Tom Neltner, J.D., is Chemicals Policy Director.
The Center for Science in the Public Interest’s (CSPI) “Seeing Red: Time for Action on Food Dyes” report, released yesterday, makes clear that certified colors added in food are not safe at the current levels that children consume them. The Food and Drug Administration (FDA), the food industry, and consumers should take action to protect children from the behavior problems associated with these chemicals.
What are color additives?
- The FD&C number on a color means it is a “certified” color pursuant to 21 CFR Part 74. These colors are synthetically made from oil or coal. Decades ago, FDA determined they were safe and only certifies that each batch meets quality standards and does do not contain particularly dangerous contaminants.
- A color additive is not safe unless there is “convincing evidence that establishes with reasonable certainty that no harm will result from the intended use.”
- FDA labeling rules maintain that all added colors to food are artificial. Technically, there are no natural colors – not even beet juice – since they mask the natural color of the food.
- FDA does not limit the amount of a certified color that can be added to food except in one case. The food manufacturer decides how much is needed.
So what prompted FDA’s tweets? Most likely the agency anticipated CSPI’s report “Seeing Red: Time for Action on Food Dyes” issued January 19. It follows on the organization’s 2010 “Food Dyes: Rainbow of Risks” report and its 2008 citizens petition calling on the agency to: 1) revoke its approvals of eight synthetic food dyes; 2) require warning labels on the package in the interim; and 3) correct statements about the dyes on its website and other materials.
While FDA has yet to take action on the citizens petition, the marketplace has already passed judgment. In 2015, leading food manufacturer and restaurants committed to reformulating their iconic brands to remove certified artificial colors. They follow the lead of major retailers who reformulated their private brands to remove the chemicals.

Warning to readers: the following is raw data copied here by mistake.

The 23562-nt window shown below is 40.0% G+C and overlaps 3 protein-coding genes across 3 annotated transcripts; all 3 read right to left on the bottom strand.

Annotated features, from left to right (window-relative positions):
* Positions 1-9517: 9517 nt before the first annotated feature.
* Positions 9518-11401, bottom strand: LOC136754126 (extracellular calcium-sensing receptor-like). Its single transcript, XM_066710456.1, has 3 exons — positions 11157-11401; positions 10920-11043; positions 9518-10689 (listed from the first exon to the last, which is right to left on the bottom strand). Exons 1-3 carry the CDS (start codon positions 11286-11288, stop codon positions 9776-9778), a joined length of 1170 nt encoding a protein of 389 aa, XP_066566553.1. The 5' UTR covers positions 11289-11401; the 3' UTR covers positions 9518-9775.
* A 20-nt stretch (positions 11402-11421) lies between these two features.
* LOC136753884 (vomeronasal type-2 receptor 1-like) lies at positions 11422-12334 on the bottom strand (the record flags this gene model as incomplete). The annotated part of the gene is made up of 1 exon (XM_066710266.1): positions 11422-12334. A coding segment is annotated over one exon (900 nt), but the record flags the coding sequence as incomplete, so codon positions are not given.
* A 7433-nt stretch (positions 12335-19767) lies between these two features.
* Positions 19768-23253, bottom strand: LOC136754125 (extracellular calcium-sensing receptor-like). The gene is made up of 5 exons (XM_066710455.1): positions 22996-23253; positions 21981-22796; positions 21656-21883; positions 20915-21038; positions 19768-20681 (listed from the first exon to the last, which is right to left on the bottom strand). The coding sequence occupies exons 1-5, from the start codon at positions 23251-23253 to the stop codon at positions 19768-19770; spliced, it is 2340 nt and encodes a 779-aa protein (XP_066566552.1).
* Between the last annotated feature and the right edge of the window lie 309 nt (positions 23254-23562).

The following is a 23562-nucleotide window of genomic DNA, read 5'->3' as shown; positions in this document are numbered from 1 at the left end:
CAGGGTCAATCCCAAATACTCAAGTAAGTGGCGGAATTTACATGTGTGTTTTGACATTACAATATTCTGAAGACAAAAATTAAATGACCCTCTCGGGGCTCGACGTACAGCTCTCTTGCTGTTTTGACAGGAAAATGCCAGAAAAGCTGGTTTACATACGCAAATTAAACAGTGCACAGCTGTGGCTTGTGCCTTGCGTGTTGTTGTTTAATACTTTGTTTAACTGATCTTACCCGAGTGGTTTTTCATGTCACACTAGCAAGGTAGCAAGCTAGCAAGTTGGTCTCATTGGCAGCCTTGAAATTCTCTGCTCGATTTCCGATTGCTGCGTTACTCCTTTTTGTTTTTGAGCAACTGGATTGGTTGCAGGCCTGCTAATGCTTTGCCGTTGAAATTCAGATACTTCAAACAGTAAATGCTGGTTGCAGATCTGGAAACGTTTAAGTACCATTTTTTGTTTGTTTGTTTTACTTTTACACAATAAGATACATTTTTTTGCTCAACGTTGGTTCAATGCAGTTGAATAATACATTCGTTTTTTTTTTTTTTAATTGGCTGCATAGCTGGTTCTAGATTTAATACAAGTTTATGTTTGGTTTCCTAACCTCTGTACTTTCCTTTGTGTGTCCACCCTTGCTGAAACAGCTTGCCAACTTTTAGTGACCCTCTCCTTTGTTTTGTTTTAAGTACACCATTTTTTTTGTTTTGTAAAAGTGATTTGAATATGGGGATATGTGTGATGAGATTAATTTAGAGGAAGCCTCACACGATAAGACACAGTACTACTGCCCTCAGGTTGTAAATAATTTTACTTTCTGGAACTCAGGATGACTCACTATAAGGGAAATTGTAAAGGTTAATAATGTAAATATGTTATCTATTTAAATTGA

According to FDA’s regulations, a color additive is not safe unless there is “convincing evidence that establishes with reasonable certainty that no harm will result from the intended use.” In addition, the law requires the agency to consider “the cumulative effect, if any, of such additive in the diet of man or animals, taking into account the same or any chemically or pharmacologically related substance or substances in such diet” in determining safety.
The standard is the most protective of any chemical use. It is similar to the one for food additives except that the evidence of safety must also be “convincing.”
CSPI’s report makes a compelling case that FDA effectively stacked the deck when it sought advice from the agency’s Food Advisory Committee in 2011 in response to CSPI’s citizens petition. The agency asked whether or not a causal relationship between consumption of certified color additives in food and hyperactivity in children in the general population had been established. Causality a much higher scientific burden of proof than the actual safety standard required by the law.
Not surprisingly, the advisory committee did not find causal evidence and as such did not recommend FDA act to restrict use. If the committee had instead been given the actual safety standard for color additives and asked whether there was convincing evidence the chemicals were safe, CSPI maintains the committee would have recommended that FDA remove the colors from foods, or at a minimum, require a warning label similar to the one used in Europe.
CSPI’s report also cites post-2011 scientific evidence that strengthens the association between ADHD and certified color additives and demonstrates that food marketed to children contains higher levels of colors than previously assumed.
Will FDA follow the lead of the marketplace and act to protect children from the risk associated with the use of these chemicals? A proper interpretation of the law demands it.